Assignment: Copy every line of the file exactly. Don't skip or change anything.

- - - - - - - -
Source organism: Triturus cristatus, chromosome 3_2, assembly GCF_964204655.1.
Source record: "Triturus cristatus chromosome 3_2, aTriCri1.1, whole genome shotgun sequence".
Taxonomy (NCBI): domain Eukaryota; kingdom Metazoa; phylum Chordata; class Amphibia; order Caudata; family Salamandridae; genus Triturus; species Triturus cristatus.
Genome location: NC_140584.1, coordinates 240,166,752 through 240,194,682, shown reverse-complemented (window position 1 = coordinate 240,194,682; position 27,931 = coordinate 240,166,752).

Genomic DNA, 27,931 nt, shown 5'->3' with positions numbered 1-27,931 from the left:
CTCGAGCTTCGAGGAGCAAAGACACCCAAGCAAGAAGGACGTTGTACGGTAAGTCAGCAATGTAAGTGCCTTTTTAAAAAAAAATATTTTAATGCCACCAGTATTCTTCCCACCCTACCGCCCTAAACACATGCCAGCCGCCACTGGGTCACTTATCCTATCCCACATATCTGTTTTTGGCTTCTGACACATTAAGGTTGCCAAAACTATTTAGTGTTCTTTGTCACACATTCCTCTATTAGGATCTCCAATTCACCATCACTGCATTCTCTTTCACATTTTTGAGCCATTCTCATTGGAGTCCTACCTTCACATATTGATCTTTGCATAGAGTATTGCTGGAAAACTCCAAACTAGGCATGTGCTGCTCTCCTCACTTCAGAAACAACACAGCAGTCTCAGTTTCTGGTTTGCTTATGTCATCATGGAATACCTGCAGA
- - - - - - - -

Source organism: Triturus cristatus, chromosome 3_2, assembly GCF_964204655.1.
Source record: "Triturus cristatus chromosome 3_2, aTriCri1.1, whole genome shotgun sequence".
Taxonomy (NCBI): domain Eukaryota; kingdom Metazoa; phylum Chordata; class Amphibia; order Caudata; family Salamandridae; genus Triturus; species Triturus cristatus.
Genome location: NC_140584.1, coordinates 240,166,752 through 240,194,682, shown reverse-complemented (window position 1 = coordinate 240,194,682; position 27,931 = coordinate 240,166,752).

Genomic DNA, 27,931 nt, shown 5'->3' with positions numbered 1-27,931 from the left:
CTCGAGCTTCGAGGAGCAAAGACACCCAAGCAAGAAGGACGTTGTACGGTAAGTCAGCAATGTAAGTGCCTTTTTAAAAAAAAATATTTTAATGCCACCAGTATTCTTCCCACCCTACCGCCCTAAACACATGCCAGCCGCCACTGGGTCACTTATCCTATCCCACATATCTGTTTTTGGCTTCTGACACATTAAGGTTGCCAAAACTATTTAGTGTTCTTTGTCACACATTCCTCTATTAGGATCTCCAATTCACCATCACTGCATTCTCTTTCACATTTTTGAGCCATTCTCATTGGAGTCCTACCTTCACATATTGATCTTTGCATAGAGTATTGCTGGAAAACTCCAAACTAGGCATGTGCTGCTCTCCTCACTTCAGAAACAACACAGCAGTCTCAGTTTCTGGTTTGCTTATGTCATCATGGAATACCTGCAGA